When he returned, he claims, his pay had been cut and his rent was no longer being paid. Covering the remaining rent payments on his contracted term caused him "severe financial difficulties", he says. Nonetheless, he continued to work at the school, which later became the Donda Academy. However, shortly before the beginning of the 2022 school year, he was fired.

This is not the first lawsuit filed this year making claims about safety issues at the academy. In April, two other teachers went legal, claiming that they were fired after raising concerns. Their allegations include that students were only served sushi for lunch and that chairs were banned.

Those other allegations made against the school were noted by one of Meadows' attorneys, Ron Zambrano, in a statement to Law360.

"It is just absolutely egregious what is going on at this school", he said. "The unlawful and retaliatory behaviour by [West] and the school directors have now been documented multiple times by other former employees who never even worked together but all experienced the same horrendous treatment and witnessed the same serious health, safety and education code violations".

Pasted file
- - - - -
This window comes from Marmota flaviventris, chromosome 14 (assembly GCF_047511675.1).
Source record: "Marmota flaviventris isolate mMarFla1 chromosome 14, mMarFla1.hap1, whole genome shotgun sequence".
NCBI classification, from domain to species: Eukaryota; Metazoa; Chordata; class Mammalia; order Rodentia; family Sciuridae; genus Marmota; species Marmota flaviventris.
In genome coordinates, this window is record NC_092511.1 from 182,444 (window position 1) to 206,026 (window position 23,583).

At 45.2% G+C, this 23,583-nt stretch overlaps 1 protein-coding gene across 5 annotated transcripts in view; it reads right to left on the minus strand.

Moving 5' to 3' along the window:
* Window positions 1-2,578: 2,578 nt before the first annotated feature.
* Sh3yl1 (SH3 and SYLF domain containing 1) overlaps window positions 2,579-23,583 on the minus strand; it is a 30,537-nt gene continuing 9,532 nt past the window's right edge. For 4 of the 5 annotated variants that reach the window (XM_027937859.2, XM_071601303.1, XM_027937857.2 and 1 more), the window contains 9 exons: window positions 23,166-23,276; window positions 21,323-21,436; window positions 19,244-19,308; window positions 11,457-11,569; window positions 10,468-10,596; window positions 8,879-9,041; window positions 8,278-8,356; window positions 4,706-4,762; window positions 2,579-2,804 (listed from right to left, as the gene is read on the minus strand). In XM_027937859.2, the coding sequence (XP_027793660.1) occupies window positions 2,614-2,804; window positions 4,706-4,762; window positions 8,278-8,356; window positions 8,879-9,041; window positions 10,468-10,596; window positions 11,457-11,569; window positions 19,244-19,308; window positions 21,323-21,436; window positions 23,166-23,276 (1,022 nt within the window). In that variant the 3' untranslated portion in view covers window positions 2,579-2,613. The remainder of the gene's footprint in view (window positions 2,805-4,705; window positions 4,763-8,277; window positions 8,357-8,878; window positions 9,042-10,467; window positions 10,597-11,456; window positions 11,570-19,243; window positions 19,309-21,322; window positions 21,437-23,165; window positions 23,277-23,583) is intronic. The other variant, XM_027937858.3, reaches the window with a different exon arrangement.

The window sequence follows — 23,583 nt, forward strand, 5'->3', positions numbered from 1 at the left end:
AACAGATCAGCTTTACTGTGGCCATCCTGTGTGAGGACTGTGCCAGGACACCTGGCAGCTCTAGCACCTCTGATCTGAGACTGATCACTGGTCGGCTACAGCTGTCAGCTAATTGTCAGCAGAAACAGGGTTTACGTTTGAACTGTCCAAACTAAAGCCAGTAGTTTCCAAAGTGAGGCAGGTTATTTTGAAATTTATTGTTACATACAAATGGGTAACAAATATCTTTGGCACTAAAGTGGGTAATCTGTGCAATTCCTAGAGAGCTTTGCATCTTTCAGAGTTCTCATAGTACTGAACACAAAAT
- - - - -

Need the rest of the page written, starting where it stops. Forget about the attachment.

Meadows is suing for breach of contract, breach of good faith and fair dealing, and a load of violations of California's employment regulations.


Warner Records announces partnership with new label Protect The Culture
Warner Records in the US has announced a partnership with Protect The Culture, a new label venture from Marc Byers. The former Motown Records General Manager also has a wider A&R consultancy role with the Warner label, focusing on the African music scene.

The first release via Protect The Culture is 'No Dey Tire', a new track from Ghana-born Massachusetts-based singer-songwriter Lord Afrixana.